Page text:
Your observation on the ‘why did you…’ question and its effects is spot on. So true. I intend to be very, very cautious with its use with family especially on my little girl.

    I sometimes use this phrase at work when brainstorming or finding a solution as a team. My boss does that too. Usually I ask this as he does to find out what led to this or other conclusion or understand/follow somebody’s reasoning or logic. In most cases we understand that it is not personal but an attempt to have a clearer understanding of the process behind the result or an idea. I guess it also depends on the tone with which the phrase is said and what comes before and after it. Example, why as in blaming tone and why as in curious, wanting to discover more tone of voice. and nature of leading and follow up questions. Or do you think otherwise? (you do say that the leader thinks its only a question…)

    I was also wondering if the word respect had slightly differing meanings for men and women. When a man says he needs to be respected and a woman says this, do they mean the exact same thing?

    Your Highness Lin,

    Re your third paragraph: Yes regarding the tone in your voice. However, a bigger difference lies here. To be curious about another’s judgment is to blame whether before or after the fact. That’s why successful brainstorming is done without immediate feedback to whoever makes a contribution. You and the boss may “understand that it is not personal but an attempt to have a clearer understanding of the process behind the result or an idea.” But you’re probably by yourselves most of the time. As Herman Melville said, “A thousand fibers connect us with our fellow men; and among those fibers, as sympathetic threads, our actions run as causes, and they come back to us as effects.” In your case, respect weakens on the job.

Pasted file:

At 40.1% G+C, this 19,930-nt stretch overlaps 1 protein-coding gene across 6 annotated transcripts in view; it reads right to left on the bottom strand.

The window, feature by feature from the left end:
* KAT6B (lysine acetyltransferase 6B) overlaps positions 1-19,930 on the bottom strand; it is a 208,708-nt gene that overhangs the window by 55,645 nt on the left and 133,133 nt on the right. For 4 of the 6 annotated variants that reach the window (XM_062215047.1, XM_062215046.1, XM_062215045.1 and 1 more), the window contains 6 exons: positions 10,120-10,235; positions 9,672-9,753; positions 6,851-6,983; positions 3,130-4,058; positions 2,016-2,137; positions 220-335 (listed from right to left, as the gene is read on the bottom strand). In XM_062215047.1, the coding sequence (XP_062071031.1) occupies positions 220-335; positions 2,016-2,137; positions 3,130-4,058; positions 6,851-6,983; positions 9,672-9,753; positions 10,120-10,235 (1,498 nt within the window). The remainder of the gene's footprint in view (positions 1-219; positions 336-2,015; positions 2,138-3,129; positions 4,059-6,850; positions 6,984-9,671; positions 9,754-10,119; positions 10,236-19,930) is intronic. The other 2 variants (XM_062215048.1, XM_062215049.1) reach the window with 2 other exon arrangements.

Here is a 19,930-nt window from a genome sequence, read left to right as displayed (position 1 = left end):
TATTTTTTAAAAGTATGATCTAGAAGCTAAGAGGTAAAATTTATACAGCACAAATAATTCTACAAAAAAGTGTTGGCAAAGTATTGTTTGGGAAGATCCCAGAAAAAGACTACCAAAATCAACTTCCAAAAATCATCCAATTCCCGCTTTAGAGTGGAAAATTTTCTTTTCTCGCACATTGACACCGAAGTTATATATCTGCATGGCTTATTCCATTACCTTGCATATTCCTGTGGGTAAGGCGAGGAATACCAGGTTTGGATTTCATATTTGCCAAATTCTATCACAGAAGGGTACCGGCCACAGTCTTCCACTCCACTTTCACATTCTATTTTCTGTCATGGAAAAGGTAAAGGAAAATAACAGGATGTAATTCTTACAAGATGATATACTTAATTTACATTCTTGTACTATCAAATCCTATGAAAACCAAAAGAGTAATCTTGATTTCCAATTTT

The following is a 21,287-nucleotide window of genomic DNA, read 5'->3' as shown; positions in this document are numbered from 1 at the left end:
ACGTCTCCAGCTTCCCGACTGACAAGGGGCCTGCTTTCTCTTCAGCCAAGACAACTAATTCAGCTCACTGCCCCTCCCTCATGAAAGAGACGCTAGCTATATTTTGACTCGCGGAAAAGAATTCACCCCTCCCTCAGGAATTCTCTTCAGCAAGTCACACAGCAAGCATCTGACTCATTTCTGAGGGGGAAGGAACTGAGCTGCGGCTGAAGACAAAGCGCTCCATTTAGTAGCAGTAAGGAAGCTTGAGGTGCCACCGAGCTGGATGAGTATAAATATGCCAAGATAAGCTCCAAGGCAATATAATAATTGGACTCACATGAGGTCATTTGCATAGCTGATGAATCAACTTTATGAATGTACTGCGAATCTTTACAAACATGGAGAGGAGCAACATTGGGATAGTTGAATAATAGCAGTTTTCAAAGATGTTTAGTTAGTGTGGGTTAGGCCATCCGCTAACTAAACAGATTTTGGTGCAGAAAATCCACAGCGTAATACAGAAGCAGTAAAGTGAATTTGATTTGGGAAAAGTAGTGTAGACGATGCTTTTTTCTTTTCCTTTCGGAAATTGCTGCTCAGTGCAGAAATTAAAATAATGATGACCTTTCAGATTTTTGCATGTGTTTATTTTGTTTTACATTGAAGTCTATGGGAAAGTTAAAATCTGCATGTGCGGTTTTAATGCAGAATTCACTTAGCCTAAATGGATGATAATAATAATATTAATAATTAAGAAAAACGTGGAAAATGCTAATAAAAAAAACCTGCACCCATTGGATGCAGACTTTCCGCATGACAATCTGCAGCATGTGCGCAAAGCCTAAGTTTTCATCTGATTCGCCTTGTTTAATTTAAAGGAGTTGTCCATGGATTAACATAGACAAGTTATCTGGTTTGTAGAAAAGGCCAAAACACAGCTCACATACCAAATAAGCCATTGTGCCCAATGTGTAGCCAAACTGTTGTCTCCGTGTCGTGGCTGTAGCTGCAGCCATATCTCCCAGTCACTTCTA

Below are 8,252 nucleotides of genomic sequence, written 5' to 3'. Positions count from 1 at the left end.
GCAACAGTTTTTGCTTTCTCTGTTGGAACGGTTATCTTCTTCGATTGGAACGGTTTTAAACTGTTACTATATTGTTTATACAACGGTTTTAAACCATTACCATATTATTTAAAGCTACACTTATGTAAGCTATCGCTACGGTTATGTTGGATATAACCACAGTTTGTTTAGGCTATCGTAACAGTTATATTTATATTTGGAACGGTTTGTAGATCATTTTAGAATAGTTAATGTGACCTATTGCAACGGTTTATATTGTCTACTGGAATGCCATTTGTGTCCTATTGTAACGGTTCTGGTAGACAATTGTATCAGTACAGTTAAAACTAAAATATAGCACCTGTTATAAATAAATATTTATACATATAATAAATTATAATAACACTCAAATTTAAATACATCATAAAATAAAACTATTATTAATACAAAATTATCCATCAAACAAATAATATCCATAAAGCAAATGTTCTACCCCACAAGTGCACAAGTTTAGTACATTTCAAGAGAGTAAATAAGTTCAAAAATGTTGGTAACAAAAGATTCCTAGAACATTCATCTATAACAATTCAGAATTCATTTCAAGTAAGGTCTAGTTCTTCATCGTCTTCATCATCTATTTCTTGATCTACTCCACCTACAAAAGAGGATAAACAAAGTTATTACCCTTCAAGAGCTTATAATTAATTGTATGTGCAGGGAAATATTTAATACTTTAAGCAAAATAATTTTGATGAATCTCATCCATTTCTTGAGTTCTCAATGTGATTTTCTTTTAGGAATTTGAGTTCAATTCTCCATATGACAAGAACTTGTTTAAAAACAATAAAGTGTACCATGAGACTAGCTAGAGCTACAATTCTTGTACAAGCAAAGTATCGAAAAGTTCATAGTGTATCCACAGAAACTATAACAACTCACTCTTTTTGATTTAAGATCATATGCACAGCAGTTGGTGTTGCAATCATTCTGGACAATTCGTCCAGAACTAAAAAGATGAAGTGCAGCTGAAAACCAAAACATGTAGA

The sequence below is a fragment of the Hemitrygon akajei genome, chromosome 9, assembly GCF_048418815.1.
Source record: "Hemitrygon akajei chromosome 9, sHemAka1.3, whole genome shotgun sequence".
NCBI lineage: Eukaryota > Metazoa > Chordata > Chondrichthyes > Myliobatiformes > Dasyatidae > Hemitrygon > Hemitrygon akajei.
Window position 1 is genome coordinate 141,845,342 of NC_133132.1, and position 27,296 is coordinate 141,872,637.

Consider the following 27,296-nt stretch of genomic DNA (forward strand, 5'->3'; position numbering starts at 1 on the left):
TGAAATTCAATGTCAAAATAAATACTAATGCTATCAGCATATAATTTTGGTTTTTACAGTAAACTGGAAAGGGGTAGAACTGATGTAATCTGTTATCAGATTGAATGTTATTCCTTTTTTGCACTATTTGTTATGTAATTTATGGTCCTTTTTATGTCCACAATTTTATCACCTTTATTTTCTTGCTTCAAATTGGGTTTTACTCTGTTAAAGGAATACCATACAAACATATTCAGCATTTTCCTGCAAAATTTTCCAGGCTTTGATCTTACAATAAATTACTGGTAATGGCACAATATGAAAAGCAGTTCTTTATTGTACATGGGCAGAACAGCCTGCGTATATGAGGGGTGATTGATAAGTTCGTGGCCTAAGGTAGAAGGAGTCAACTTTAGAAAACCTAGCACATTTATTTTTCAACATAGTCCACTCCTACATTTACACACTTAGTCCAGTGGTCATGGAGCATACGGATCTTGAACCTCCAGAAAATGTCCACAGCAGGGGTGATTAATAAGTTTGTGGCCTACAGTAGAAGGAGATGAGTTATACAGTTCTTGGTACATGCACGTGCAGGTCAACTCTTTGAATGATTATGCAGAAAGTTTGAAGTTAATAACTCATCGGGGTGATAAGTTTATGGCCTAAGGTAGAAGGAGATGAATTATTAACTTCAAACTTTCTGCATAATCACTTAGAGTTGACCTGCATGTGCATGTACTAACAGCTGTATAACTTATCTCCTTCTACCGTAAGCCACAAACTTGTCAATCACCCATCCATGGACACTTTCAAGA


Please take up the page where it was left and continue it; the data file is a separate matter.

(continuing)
Re your fourth paragraph: Yes, the emphasis and expression of respect varies between the sexes. Women predominantly see respect as verbalized expressions of esteem and cherishment. Men view respect as special consideration of who they are and admiration for what they do, and they believe actions much sooner and more easily than words.

    Guy

  2. Such great points. I’ve always maintained that one of the best things my mother ever did for us was to absolutely require that we never disrespect one another. I really credit her for the relationship we’re able to have as we’ve gotten older.

    In reflecting on these posts, I’ve also realized that it has been the standard of mutual respect that has enabled my parents and I to weather some difficult family dynamics and get beyond them. But the times when disrespect abounded were times of immense difficulty.

  3. Thank you for sharing your thoughts.
    What’s a better way to find out without causing the other to feel put-down?

    Your Highness Abella Jucy Arthur,

    Welcome aboard. It’s a great day when another pretty woman joins us on this cruise to WhatWomenNeverHear.

    To find out what? I’m not clear on what you’re after. Please try again.